More than two million Congolese facing food and gasoline shortages are caught between the battle lines.
The eastern side of the Democratic Republic of Congo has seen the long-standing ethnic tensions spark into the most deadly violence in a decade as warring militias battle for control of the territory and its mineral wealth. The M23 rebel group has pushed to within 12 miles of Goma, driving Congolese government forces out of numerous nearby towns.
The M23 group, which has an estimated 2,000 men under arms and is supported by neighboring Rwanda and Uganda, is seeking greater control in a country that has the world’s greatest resources of tantalum, which is used in smartphones and personal computers.
M23 claims to be fighting to protect Congolese Tutsis, Rwanda’s main ethnic group, from Hutu militias. The rebel group’s rise has helped Rwanda, which produces little tantalum, become the world’s second-largest exporter of the rare blue-grey metal, thanks to its control of informal supply lines that transport the Congolese-mined material across the border, according to experts and the United Nations investigators.
They are facing resistance from Congolese government forces backed by the UN, aiming to defend the region and restore peace.
Congo accuses Rwanda President Paul Kagame of using the rebel group to grab control of the region’s riches. However, the African nation leader claims M23 is a Congolese group fighting for legitimate political rights, and has defied international calls to end his support for the rebel group, which is commanded by former Rwandan army commanders.
According to Rwandan government figures, the country’s yearly mineral export revenues more than doubled last year to $732 million. In Uganda, gold exports have also increased in the past decade, overtaking coffee as the country’s top export commodity for the first time. The U.N. reports that more than 90% of Congo’s resources are trafficked into Uganda, Rwanda, and Burundi.
“The M23 are not rebels, they were sent in Congo by Kagame because his objective is to get a hold of Congolese minerals,” Congolese opposition leader Martin Fayulu said in a recent interview with German television station DW. “Uganda doesn’t want to stay behind, it also wants a portion of Congolese resources.”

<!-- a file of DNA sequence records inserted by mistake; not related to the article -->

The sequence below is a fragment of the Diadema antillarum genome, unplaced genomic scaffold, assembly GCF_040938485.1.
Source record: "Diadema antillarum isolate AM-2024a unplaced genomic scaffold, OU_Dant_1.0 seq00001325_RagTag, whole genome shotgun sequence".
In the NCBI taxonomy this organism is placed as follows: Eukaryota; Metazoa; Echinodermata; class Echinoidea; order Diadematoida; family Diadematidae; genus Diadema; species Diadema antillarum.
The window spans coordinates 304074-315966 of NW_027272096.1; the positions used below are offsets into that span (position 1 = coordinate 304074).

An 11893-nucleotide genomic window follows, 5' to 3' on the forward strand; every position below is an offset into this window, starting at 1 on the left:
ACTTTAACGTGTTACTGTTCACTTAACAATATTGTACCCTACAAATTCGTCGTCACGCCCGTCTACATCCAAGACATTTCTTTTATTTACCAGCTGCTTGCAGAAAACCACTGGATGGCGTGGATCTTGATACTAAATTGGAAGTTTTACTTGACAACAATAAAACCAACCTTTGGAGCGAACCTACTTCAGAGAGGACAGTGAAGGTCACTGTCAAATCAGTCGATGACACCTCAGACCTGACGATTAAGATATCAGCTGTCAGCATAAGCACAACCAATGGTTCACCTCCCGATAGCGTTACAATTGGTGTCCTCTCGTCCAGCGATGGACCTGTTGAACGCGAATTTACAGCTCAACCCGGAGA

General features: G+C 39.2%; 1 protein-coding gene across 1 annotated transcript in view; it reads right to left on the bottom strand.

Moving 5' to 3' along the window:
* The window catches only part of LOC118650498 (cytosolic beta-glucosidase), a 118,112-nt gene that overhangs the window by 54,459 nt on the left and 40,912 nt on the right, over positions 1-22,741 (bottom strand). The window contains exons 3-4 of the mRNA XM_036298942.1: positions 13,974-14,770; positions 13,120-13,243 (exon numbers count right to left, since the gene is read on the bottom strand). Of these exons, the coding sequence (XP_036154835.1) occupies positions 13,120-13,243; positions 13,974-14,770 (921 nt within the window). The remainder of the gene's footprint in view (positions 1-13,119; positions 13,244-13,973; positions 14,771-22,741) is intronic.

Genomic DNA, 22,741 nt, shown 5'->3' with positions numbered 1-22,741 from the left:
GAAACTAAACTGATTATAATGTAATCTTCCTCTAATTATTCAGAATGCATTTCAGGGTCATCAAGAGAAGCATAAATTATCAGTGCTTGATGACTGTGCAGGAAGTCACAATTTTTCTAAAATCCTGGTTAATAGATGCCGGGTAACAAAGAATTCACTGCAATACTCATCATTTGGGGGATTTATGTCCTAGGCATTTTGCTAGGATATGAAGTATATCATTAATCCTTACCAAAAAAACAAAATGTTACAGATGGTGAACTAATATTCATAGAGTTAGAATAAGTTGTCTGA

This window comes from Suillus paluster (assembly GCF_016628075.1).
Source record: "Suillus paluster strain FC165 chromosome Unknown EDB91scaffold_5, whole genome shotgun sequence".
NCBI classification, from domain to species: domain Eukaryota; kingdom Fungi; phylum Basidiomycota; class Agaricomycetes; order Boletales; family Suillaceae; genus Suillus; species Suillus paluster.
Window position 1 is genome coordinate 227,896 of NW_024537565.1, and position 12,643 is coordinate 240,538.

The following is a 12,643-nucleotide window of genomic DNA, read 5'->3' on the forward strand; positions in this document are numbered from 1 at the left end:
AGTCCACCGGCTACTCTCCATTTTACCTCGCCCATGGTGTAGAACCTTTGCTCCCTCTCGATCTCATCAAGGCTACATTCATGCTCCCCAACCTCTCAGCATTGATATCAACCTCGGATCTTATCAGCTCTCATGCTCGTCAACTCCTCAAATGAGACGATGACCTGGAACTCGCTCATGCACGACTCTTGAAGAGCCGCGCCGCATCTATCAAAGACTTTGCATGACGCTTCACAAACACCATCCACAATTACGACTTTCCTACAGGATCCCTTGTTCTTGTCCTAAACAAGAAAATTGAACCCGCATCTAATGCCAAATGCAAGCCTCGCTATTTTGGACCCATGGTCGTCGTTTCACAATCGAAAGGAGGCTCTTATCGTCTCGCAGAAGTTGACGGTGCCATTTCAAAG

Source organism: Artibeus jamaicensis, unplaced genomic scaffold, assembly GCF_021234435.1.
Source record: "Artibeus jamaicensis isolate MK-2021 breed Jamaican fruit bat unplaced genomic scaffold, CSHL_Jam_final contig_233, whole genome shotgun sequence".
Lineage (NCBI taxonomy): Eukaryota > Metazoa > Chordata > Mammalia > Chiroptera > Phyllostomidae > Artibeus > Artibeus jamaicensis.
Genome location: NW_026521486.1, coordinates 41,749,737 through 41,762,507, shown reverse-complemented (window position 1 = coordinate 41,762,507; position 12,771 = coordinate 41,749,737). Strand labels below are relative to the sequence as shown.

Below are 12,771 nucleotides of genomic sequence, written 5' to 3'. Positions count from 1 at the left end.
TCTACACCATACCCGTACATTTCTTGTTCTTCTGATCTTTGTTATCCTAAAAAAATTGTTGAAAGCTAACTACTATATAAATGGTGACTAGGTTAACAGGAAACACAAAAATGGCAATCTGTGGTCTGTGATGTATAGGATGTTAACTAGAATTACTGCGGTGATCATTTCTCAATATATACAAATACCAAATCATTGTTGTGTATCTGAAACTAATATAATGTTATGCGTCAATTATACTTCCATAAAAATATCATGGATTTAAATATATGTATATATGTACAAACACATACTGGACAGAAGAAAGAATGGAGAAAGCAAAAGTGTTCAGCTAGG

The latest advance to Goma is said to increase the threat that M23 and its foreign supporters may dominate a region that also contains tin, gold and coltan, and exacerbate a humanitarian situation in a country that currently hosts more displaced people than any other in Africa.
According to regional diplomats and analysts, the latest fighting began last year when Congolese President Félix Tshisekedi authorized Uganda to send troops to conduct joint operations against the Islamic State-affiliated Allied Democratic Forces operating in Congo. The move then pushed Rwanda to intervene, as it competes with Uganda for control of Congo’s mineral wealth.
Food inventories in Goma are running low after rebels shut off the main highway to the north, driving prices of basics like beans and fish skyrocketing.
Over 260,000 people have already been displaced in the battle for Goma, risking to reignite regional rivalries and resurrect other local militants–essentially undermining Tshisekedi’s recent attempts to end infighting within the region. Dozens of people have been killed since July, with hundreds of protestors destroying military and UN facilities to protest over the army’s perceived failure to crush the rebels.
Regional leaders have attempted to defuse tensions between Congo and Rwanda, with East African Community leaders announcing on November 13 that peace talks would begin in Kenya before the end of November. Hundreds of more Kenyan troops landed in Goma on November 12 as part of regional efforts to strengthen government defenses.
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